Skype blames "super nodes" for massive system failure
By Stewart Mitchell
Posted on 23 Dec 2010 at 08:22
VoIP provider Skype is still struggling to get its business back to normal after a service black-out caused disruption for millions of users around the world.
According to the company, the crash stemmed from a problem with the “super nodes” on its network and Skype alluded to software as the root cause of the failure.
“Skype isn’t like a conventional phone or IM network – instead, it relies on millions of individual connections between computers and phones to keep things up and running. Some of these computers are what we call ‘super nodes’ – they act a bit like phone directories for Skype,” the company said in a statement.
“Under normal circumstances, there are a large number of super nodes available, but today many of them were taken offline by a problem affecting some versions of Skype. As Skype relies on being able to maintain contact with supernodes, it may appear offline for some of you.”
Skype has yet to explain whether the fault was the result of a software upgrade glitch or an external attack on the super nodes.
During the night, the company said it had resolved the problem, but many users are still suffering from the fault and the company posted via Twitter that services may take some time to return to normal.
“Thanks for your continued patience while we get everyone back online,” the company said. “Sorry especially to those of you who are still waiting.”
The company said it was creating new super nodes as quickly as possible, but some features, such as group video calling, would take longer to repair than others.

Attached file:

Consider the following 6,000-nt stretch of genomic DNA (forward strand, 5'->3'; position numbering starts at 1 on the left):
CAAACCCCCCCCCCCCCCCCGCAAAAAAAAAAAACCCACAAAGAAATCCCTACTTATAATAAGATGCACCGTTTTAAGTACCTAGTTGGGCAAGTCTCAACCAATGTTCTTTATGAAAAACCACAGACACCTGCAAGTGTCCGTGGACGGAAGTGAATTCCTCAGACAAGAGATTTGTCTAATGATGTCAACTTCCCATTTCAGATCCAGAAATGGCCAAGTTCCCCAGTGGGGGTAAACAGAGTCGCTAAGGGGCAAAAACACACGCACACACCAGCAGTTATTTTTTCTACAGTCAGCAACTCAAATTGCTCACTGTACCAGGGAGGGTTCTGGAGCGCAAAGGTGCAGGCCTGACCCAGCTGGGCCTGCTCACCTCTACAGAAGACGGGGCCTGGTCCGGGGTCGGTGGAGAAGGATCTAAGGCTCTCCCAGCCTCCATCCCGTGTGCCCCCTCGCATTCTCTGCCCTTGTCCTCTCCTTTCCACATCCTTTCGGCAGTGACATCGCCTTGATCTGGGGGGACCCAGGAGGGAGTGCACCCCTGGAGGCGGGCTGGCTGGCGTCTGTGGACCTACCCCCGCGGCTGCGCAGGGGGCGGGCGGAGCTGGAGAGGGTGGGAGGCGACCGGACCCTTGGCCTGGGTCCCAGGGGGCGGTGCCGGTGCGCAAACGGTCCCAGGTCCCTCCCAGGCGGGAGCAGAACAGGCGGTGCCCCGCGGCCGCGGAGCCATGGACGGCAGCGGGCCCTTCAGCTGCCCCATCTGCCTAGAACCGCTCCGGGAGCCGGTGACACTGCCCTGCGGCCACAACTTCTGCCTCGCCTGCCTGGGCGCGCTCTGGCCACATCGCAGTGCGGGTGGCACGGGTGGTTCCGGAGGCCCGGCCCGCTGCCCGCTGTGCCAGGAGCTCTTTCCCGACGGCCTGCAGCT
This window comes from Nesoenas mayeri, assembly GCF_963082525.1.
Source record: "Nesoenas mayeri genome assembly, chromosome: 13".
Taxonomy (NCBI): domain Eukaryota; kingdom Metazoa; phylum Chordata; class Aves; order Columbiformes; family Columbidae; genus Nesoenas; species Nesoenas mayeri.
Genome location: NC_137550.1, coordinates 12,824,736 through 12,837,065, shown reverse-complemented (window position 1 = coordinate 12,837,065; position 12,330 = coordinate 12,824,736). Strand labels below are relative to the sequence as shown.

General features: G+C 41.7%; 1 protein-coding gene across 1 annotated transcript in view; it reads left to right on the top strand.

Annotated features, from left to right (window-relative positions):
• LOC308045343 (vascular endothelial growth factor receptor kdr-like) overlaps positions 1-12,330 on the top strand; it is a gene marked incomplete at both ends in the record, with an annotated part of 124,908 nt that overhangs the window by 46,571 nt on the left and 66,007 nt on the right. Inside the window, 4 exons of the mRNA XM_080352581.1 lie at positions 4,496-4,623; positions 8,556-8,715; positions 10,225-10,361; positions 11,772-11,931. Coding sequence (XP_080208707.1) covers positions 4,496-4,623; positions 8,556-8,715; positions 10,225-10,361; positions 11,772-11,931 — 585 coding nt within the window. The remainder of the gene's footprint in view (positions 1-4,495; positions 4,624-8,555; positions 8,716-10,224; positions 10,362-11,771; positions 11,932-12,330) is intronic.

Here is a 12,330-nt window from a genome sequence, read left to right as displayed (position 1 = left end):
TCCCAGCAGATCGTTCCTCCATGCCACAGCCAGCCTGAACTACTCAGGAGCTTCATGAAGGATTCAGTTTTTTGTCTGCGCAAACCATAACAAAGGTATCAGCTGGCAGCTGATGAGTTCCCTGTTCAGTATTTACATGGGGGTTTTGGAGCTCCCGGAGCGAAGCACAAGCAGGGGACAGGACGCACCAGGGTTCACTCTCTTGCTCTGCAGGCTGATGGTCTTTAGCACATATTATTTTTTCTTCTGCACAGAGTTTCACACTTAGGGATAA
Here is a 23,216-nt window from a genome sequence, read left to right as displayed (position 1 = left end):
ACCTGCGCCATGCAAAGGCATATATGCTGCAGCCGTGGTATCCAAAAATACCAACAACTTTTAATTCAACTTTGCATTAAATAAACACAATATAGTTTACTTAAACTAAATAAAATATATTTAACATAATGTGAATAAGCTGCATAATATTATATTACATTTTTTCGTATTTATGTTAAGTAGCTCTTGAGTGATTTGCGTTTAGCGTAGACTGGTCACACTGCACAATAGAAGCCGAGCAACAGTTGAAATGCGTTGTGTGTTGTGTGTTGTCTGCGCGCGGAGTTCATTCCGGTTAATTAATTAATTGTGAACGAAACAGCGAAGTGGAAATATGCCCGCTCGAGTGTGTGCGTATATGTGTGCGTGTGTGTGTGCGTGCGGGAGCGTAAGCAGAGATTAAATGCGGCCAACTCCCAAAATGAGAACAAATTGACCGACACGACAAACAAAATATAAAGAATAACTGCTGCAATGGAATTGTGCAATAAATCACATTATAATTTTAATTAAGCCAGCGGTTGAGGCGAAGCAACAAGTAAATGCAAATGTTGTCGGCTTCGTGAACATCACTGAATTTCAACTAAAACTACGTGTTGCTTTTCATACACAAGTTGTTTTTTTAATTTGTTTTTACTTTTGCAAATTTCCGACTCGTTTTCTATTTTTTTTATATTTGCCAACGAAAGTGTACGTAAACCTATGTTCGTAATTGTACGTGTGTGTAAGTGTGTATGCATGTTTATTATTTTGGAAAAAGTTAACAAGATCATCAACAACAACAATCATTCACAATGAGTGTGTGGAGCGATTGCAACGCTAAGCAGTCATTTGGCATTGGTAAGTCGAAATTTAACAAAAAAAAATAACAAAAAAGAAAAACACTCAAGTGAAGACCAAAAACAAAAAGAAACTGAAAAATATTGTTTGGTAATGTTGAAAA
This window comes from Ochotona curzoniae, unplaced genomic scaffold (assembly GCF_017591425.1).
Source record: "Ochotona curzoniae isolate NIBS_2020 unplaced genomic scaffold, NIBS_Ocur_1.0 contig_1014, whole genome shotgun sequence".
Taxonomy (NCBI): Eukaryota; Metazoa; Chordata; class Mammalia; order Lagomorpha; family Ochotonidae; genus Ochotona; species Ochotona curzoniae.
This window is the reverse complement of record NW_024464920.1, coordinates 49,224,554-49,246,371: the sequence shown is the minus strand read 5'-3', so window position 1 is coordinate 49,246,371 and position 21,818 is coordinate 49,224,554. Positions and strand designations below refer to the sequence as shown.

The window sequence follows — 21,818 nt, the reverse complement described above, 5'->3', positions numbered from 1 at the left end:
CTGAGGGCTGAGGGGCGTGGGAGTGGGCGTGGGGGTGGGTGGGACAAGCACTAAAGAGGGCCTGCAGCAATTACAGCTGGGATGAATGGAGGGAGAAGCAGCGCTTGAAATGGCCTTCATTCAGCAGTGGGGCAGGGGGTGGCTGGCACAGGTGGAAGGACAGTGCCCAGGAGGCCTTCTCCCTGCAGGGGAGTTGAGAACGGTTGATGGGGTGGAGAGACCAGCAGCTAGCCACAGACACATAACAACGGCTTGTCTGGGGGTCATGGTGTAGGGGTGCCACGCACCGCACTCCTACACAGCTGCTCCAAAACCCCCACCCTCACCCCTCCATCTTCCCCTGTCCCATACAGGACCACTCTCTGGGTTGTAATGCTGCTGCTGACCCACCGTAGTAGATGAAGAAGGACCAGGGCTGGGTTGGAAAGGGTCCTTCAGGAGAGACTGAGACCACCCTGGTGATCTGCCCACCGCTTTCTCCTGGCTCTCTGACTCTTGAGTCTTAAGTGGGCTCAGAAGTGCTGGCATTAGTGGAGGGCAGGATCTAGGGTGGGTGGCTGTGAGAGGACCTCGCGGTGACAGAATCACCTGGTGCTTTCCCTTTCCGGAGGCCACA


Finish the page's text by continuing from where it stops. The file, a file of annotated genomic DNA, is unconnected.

According to Skype, the issue did not impact enterprise products such as Skype Connect and Skype Manager, but the outage renewed questions over the wisdom of relying on internet telephony alone.
- Switching from iPhone to Android: what I miss, what I don't
- Tech City: Easy to score when you move the goalposts
- How to remove SkyDrive from the Windows 8.1 Explorer
- Switching from iPhone to Android? Switch off iMessage
- Why is Google pumping more money into Firefox?
- Sky Broadband Shield review
- Samsung Galaxy S4: how to double your battery life
- Motorola Moto G review: first look
- IBM Watson meets Willy Wonka
- Google’s support policies shove users towards Chrome
- The importance of load balancing
- Windows Phone App Studio: an easy way to create your first Windows Phone 8 app
- The end of Windows XP support: what it really means for businesses
- Don't rely on Chrome's password vault
- Using Buffer to manage your social media
- Microsoft needs its own Steve Jobs
- Forget credit cards: hackers want your Facebook account
- Can't get fast enough broadband? Here's what to do
- Leap Motion and the battle against UI stagnation
- How to build a really bad network